Ilya also points out the considerable distance between those who aim to oust Putin, and replace him with more worthy politicians, and 'regionalists' such as those in the League of Nations, who work for the break-up of the empire and the formation of Eurasian societies separate from Russia itself.

The debate is certainly interesting and will continue for a long time, regardless of the outcome of the war and the uncertainties of Putinism's political future.

After all, the division into parallel or even conflicting fractions is a classic not only of Russian politics abroad (at home, dictatorships and totalitarianisms usually win), but also of its religiosity and church structures, as the Russian-Ukrainian war has resoundingly uncovered before the whole world.

The patriarchal and imperial Church of Moscow has generated abroad (even at home, actually) a very varied series of jurisdictions in the distant and recent past, so much so that not only commentators and experts all over the world, but also its own faithful, have had their heads turned.

In Ukraine, the variants of the Orthodox Church linked to Moscow, Kiev, Constantinople and Rome are ceaselessly dismembering and recomposing themselves, often one against the other armed, as in these days, when Zelenskyj's government is trying in every way to cleanse the tormented Ukraine of religious 'collaborationists' linked to the Moscow Patriarchate.

A pro-Moscow priest was even sentenced to 12 years in prison for revealing the position of Ukrainian troops to the Russians. The difficulty also stems from the fact that the 'patriarchal Upz' Church (Ukrainskaja Pravoslavnaja Zerkov) formally distanced itself from Moscow several months ago, and it is impossible to know which priests, bishops or various representatives are loyal to one or the other of the two sides of the Russianness.

This division, moreover, derives from the very nature of the Moscow Patriarchate, created in 1589 to "save the whole world" thanks to the resistance in the true faith of the Moscow Third Rome, in the face of the deviations and weaknesses of all the other Churches, whether Orthodox or heterodox.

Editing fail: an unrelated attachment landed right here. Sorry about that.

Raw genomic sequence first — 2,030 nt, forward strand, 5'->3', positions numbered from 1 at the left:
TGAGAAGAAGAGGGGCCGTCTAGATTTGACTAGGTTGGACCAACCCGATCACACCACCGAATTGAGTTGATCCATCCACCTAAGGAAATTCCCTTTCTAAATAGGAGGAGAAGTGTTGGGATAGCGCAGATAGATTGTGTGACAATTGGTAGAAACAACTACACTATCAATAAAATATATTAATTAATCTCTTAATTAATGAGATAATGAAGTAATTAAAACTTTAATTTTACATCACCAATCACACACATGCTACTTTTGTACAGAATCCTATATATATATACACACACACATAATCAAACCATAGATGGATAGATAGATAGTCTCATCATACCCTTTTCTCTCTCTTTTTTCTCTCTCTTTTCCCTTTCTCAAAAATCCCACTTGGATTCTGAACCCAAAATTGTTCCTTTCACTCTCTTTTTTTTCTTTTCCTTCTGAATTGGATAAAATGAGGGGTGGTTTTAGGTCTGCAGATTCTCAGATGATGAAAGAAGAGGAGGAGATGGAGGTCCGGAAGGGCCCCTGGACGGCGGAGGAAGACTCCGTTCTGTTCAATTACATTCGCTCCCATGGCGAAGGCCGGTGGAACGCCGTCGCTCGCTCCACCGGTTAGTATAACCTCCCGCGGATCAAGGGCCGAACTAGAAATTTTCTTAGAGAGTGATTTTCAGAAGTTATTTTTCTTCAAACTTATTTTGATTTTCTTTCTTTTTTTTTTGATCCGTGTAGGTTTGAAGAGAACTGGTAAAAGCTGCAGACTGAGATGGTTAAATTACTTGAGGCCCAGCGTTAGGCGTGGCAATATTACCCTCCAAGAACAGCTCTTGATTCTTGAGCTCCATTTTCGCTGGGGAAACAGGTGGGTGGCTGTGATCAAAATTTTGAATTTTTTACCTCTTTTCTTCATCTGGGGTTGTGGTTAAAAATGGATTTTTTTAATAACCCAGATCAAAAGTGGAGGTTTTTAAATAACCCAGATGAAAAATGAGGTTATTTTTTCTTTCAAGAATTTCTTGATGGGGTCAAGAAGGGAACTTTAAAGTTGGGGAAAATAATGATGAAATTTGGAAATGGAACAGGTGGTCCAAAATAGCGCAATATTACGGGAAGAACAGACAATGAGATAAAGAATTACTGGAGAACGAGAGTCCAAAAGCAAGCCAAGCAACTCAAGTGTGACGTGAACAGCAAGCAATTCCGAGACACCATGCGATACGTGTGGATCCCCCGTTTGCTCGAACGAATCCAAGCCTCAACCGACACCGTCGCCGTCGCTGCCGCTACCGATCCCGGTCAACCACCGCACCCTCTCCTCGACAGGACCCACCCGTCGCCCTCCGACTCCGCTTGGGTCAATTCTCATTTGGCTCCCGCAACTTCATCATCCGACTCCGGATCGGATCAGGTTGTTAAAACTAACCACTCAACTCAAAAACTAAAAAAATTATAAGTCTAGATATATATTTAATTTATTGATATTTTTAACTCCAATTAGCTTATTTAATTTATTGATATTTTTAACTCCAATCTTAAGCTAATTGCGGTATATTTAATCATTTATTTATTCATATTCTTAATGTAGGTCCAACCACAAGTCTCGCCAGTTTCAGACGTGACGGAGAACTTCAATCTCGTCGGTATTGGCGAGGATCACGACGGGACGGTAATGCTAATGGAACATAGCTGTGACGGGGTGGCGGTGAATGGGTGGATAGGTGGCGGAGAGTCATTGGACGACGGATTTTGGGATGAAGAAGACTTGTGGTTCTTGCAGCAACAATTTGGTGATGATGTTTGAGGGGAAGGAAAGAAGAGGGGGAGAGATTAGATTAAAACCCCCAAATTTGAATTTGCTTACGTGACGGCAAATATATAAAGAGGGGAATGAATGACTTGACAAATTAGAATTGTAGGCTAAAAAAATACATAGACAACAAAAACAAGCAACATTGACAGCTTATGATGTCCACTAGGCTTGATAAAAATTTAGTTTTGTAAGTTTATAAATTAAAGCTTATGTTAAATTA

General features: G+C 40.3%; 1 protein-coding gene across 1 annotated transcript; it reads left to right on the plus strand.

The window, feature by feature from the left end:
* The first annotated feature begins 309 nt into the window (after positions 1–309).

This was in fact a break with apostolic traditions, which reserved the title of patriarchate for the 'pentarchy' of the original Churches of East and West (Rome and Constantinople, the 'first and second Rome' together with Jerusalem, Antioch and Alexandria).

The reaction of the Russians of Poland, the future Ukrainians, was the union with the first Rome decided a few years later, in 1596 in Brest-Litovsk, on the border of the two kingdoms. This ancient ecclesiastical division marked the beginning of the open confrontation between the two souls of Russia, which continues with today's war also in the religious sphere, and the very beginning of Ukraine's history.

The Orthodox diaspora that followed the Bolshevik revolution fragmented into separate branches, with the Russian Orthodox Church Abroad "Zarubežnaja", the most openly tsarist, founded in Serbia in Sremski Karlovcy in 1921 (hence also called the "Karlovčans") and then established in America with its seat in Jordanville, a "metropolia abroad" for the Russians who had proclaimed the last tsar, Nicholas II, a saint since the 1960s.

A part of the emigrated Russian Orthodox, however, had been left hanging between Moscow and the foreign split, and relied on the Patriarch of Constantinople to form the Russian-Greek Exarchate in Western Europe, suppressed by Bartholomew I in 2018 to free itself from all ties with the Russians, then reunited with Patriarch Kirill and today in serious discomfort, being formed by Western European Russians, decidedly opposed to the war blessed by the Patriarch himself.

Many churches abroad remained directly under Moscow even during the Soviet period, and even they today position themselves in unpredictable ways, depending on the orientation of the priests or the faithful.

For years, the Church in England led by the Metropolitan of Surož, Antonij, known in English as Anthony Bloom, a great master of spirituality, capable of fusing the Russian-Byzantine tradition with the religious culture of the West, shone in the panorama of Russian Orthodoxy.

After his death in 2003, Patriarch Kirill sent his faithful collaborator, the young Metropolitan Ilarion (Alfeev), who had been Bloom's pupil, to London, and who in a few months destroyed all his work, imposing the Russian 'patriotic' variant. Last summer, Ilarion himself was exiled by Kirill to Budapest for 'lack of patriotism'.

With the Russians, in short, there is no danger of getting bored or sleeping soundly, amidst the endless discussions and incessant rain of bombs on the material targets of Ukraine, and the virtual ones of the West, fuelled by the massive ideological propaganda abroad, or clouded by the contradictions of the diaspora in exile, or even just on holiday for work and pleasure.

Russia is a mirror of other worlds and cultures, Churches and political ideologies, reflecting in a twisted and paradoxical way what runs in the blood of Europeans and Americans, Catholics and Anglicans, men and women in search of their future, in the permanent diaspora of humanity in history, after the expulsion of Adam and Eve from the Garden of Eden, to which they all dream of returning.